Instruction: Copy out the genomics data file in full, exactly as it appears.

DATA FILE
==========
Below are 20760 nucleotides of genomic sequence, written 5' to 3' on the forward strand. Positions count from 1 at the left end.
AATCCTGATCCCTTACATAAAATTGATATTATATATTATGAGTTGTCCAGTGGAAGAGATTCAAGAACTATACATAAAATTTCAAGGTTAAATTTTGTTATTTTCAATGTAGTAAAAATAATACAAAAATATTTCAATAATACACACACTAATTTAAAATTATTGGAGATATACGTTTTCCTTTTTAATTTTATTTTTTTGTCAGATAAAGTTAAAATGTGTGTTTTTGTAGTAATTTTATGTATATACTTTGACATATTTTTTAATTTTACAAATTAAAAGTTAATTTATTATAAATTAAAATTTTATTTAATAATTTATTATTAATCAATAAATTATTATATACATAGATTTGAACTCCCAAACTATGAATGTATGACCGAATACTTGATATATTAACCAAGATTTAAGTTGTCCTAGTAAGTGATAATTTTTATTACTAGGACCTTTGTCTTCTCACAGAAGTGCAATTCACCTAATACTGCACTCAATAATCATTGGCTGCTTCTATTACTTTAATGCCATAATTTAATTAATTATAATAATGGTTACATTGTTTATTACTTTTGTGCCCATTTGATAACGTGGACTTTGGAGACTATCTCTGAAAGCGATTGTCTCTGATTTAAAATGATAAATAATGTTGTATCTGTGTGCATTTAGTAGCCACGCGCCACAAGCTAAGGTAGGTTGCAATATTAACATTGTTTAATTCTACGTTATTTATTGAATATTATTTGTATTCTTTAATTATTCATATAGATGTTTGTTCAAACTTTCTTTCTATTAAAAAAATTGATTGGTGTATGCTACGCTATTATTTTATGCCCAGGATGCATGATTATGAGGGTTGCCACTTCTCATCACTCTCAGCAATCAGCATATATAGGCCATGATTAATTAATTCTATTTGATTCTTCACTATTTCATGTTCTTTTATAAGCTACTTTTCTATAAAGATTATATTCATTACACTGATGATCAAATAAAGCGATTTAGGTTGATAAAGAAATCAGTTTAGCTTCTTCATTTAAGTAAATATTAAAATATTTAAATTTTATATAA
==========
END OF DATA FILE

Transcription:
Below are 20760 nucleotides of genomic sequence, written 5' to 3' on the forward strand. Positions count from 1 at the left end.
AATCCTGATCCCTTACATAAAATTGATATTATATATTATGAGTTGTCCAGTGGAAGAGATTCAAGAACTATACATAAAATTTCAAGGTTAAATTTTGTTATTTTCAATGTAGTAAAAATAATACAAAAATATTTCAATAATACACACACTAATTTAAAATTATTGGAGATATACGTTTTCCTTTTTAATTTTATTTTTTTGTCAGATAAAGTTAAAATGTGTGTTTTTGTAGTAATTTTATGTATATACTTTGACATATTTTTTAATTTTACAAATTAAAAGTTAATTTATTATAAATTAAAATTTTATTTAATAATTTATTATTAATCAATAAATTATTATATACATAGATTTGAACTCCCAAACTATGAATGTATGACCGAATACTTGATATATTAACCAAGATTTAAGTTGTCCTAGTAAGTGATAATTTTTATTACTAGGACCTTTGTCTTCTCACAGAAGTGCAATTCACCTAATACTGCACTCAATAATCATTGGCTGCTTCTATTACTTTAATGCCATAATTTAATTAATTATAATAATGGTTACATTGTTTATTACTTTTGTGCCCATTTGATAACGTGGACTTTGGAGACTATCTCTGAAAGCGATTGTCTCTGATTTAAAATGATAAATAATGTTGTATCTGTGTGCATTTAGTAGCCACGCGCCACAAGCTAAGGTAGGTTGCAATATTAACATTGTTTAATTCTACGTTATTTATTGAATATTATTTGTATTCTTTAATTATTCATATAGATGTTTGTTCAAACTTTCTTTCTATTAAAAAAATTGATTGGTGTATGCTACGCTATTATTTTATGCCCAGGATGCATGATTATGAGGGTTGCCACTTCTCATCACTCTCAGCAATCAGCATATATAGGCCATGATTAATTAATTCTATTTGATTCTTCACTATTTCATGTTCTTTTATAAGCTACTTTTCTATAAAGATTATATTCATTACACTGATGATCAAATAAAGCGATTTAGGTTGATAAAGAAATCAGTTTAGCTTCTTCATTTAAGTAAATATTAAAATATTTAAATTTTATATAA